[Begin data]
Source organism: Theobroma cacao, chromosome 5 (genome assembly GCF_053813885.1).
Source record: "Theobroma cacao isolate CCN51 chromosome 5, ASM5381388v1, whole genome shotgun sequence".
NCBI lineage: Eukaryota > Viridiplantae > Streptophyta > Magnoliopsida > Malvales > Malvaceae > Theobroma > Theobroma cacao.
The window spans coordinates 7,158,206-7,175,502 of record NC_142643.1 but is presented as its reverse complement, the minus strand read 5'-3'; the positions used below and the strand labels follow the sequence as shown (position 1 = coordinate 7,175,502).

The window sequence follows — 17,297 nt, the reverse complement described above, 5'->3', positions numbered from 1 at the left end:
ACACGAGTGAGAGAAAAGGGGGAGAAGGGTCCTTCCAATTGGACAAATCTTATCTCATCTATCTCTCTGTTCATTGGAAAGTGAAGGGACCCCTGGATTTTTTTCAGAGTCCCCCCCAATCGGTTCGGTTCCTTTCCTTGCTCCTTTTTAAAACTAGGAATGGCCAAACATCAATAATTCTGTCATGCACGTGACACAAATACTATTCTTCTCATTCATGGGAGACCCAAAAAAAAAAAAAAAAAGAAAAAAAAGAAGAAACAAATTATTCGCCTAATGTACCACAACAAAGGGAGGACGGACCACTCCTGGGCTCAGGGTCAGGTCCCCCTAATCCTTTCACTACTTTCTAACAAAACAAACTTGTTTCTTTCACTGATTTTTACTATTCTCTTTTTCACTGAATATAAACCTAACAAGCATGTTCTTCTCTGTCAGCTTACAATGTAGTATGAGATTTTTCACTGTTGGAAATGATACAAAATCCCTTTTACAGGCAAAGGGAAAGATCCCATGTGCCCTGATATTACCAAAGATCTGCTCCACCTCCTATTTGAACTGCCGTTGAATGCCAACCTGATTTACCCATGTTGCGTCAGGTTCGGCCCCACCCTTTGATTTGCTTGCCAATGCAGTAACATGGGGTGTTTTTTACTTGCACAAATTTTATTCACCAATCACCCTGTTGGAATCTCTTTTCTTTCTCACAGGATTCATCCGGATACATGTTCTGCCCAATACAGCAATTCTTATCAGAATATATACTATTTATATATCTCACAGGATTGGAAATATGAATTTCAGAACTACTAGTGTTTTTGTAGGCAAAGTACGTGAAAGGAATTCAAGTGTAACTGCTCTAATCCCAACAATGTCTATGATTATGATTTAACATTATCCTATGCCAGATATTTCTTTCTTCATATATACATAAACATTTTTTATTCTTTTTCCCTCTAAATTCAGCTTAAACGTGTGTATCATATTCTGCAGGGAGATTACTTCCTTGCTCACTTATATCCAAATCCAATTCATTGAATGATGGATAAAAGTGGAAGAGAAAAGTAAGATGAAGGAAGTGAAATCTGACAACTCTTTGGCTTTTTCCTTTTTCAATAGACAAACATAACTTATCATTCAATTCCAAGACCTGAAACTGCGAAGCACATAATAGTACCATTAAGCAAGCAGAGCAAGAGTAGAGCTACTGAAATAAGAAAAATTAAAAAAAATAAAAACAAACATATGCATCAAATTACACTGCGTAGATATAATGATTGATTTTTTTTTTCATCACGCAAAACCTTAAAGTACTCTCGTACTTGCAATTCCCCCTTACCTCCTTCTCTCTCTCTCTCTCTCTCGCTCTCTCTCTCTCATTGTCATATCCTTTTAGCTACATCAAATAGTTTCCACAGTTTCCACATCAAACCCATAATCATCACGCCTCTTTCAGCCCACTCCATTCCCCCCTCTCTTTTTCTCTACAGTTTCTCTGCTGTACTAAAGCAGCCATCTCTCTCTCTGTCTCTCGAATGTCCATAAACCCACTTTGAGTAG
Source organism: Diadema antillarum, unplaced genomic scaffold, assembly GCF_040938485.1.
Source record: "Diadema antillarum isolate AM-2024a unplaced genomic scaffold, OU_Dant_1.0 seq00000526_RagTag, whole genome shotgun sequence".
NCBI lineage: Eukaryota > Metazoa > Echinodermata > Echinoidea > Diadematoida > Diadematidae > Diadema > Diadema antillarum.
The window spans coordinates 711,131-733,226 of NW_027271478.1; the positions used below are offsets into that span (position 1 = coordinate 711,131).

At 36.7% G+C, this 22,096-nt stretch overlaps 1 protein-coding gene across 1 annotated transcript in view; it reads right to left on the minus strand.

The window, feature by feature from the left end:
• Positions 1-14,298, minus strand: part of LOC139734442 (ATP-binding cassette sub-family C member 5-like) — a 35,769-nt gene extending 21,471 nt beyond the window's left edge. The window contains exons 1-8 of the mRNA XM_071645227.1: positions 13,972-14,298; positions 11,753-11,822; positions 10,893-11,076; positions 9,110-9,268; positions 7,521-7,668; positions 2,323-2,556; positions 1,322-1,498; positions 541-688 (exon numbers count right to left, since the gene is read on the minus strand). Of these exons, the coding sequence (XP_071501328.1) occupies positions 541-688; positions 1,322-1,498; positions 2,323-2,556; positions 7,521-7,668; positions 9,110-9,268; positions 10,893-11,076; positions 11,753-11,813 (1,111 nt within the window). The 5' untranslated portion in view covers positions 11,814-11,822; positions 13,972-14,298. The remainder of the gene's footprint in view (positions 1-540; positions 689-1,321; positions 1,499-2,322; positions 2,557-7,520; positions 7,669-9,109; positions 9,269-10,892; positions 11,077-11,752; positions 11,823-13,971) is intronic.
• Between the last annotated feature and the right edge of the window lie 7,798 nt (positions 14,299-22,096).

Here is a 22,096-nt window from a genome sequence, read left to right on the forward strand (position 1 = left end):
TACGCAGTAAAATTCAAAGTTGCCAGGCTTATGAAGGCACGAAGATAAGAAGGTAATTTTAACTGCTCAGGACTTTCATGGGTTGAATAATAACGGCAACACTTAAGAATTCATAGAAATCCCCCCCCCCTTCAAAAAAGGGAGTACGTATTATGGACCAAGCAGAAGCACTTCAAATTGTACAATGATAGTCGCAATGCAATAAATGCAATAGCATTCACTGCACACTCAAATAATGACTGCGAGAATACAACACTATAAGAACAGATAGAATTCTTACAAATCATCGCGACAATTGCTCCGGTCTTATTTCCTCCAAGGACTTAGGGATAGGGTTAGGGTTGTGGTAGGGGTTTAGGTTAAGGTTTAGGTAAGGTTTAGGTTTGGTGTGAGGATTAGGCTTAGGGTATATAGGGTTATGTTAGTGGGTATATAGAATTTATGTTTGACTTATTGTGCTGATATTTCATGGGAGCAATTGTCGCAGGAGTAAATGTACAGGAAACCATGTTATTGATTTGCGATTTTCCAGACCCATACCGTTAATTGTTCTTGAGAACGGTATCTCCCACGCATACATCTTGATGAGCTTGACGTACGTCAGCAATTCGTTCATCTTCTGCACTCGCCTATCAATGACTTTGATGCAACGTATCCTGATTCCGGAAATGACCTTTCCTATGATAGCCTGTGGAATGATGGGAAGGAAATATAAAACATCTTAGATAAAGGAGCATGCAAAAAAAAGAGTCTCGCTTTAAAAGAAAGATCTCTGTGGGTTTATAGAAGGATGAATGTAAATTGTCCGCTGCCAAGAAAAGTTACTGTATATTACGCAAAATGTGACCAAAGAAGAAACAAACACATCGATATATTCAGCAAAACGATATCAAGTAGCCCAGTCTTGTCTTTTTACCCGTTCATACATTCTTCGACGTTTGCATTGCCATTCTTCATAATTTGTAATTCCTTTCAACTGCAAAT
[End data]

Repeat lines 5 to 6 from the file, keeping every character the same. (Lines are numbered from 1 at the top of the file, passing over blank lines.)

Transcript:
The window sequence follows — 17,297 nt, the reverse complement described above, 5'->3', positions numbered from 1 at the left end:
ACACGAGTGAGAGAAAAGGGGGAGAAGGGTCCTTCCAATTGGACAAATCTTATCTCATCTATCTCTCTGTTCATTGGAAAGTGAAGGGACCCCTGGATTTTTTTCAGAGTCCCCCCCAATCGGTTCGGTTCCTTTCCTTGCTCCTTTTTAAAACTAGGAATGGCCAAACATCAATAATTCTGTCATGCACGTGACACAAATACTATTCTTCTCATTCATGGGAGACCCAAAAAAAAAAAAAAAAAGAAAAAAAAGAAGAAACAAATTATTCGCCTAATGTACCACAACAAAGGGAGGACGGACCACTCCTGGGCTCAGGGTCAGGTCCCCCTAATCCTTTCACTACTTTCTAACAAAACAAACTTGTTTCTTTCACTGATTTTTACTATTCTCTTTTTCACTGAATATAAACCTAACAAGCATGTTCTTCTCTGTCAGCTTACAATGTAGTATGAGATTTTTCACTGTTGGAAATGATACAAAATCCCTTTTACAGGCAAAGGGAAAGATCCCATGTGCCCTGATATTACCAAAGATCTGCTCCACCTCCTATTTGAACTGCCGTTGAATGCCAACCTGATTTACCCATGTTGCGTCAGGTTCGGCCCCACCCTTTGATTTGCTTGCCAATGCAGTAACATGGGGTGTTTTTTACTTGCACAAATTTTATTCACCAATCACCCTGTTGGAATCTCTTTTCTTTCTCACAGGATTCATCCGGATACATGTTCTGCCCAATACAGCAATTCTTATCAGAATATATACTATTTATATATCTCACAGGATTGGAAATATGAATTTCAGAACTACTAGTGTTTTTGTAGGCAAAGTACGTGAAAGGAATTCAAGTGTAACTGCTCTAATCCCAACAATGTCTATGATTATGATTTAACATTATCCTATGCCAGATATTTCTTTCTTCATATATACATAAACATTTTTTATTCTTTTTCCCTCTAAATTCAGCTTAAACGTGTGTATCATATTCTGCAGGGAGATTACTTCCTTGCTCACTTATATCCAAATCCAATTCATTGAATGATGGATAAAAGTGGAAGAGAAAAGTAAGATGAAGGAAGTGAAATCTGACAACTCTTTGGCTTTTTCCTTTTTCAATAGACAAACATAACTTATCATTCAATTCCAAGACCTGAAACTGCGAAGCACATAATAGTACCATTAAGCAAGCAGAGCAAGAGTAGAGCTACTGAAATAAGAAAAATTAAAAAAAATAAAAACAAACATATGCATCAAATTACACTGCGTAGATATAATGATTGATTTTTTTTTTCATCACGCAAAACCTTAAAGTACTCTCGTACTTGCAATTCCCCCTTACCTCCTTCTCTCTCTCTCTCTCTCTCGCTCTCTCTCTCTCATTGTCATATCCTTTTAGCTACATCAAATAGTTTCCACAGTTTCCACATCAAACCCATAATCATCACGCCTCTTTCAGCCCACTCCATTCCCCCCTCTCTTTTTCTCTACAGTTTCTCTGCTGTACTAAAGCAGCCATCTCTCTCTCTGTCTCTCGAATGTCCATAAACCCACTTTGAGTAG